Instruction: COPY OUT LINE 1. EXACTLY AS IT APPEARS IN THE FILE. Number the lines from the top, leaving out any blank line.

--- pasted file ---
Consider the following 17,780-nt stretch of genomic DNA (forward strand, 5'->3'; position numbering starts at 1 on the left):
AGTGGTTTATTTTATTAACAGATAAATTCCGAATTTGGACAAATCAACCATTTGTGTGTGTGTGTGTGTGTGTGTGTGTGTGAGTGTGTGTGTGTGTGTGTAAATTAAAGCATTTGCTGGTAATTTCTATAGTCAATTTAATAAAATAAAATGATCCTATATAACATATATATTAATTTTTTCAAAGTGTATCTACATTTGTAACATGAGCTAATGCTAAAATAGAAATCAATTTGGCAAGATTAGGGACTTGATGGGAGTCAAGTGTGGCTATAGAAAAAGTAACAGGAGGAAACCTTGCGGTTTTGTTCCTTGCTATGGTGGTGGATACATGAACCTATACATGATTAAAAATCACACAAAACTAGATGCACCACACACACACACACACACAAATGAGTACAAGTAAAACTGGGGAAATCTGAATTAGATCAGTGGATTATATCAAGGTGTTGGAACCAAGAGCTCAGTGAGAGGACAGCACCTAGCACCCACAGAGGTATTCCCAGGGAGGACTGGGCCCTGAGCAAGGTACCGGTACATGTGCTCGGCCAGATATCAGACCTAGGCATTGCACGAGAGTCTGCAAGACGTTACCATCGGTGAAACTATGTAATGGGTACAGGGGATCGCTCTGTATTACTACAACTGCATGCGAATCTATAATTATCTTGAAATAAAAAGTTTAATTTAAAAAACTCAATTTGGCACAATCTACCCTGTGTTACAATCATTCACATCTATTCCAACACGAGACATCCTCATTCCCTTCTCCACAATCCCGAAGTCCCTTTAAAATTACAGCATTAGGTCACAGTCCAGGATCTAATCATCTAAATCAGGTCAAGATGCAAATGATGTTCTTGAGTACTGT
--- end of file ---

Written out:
Consider the following 17,780-nt stretch of genomic DNA (forward strand, 5'->3'; position numbering starts at 1 on the left):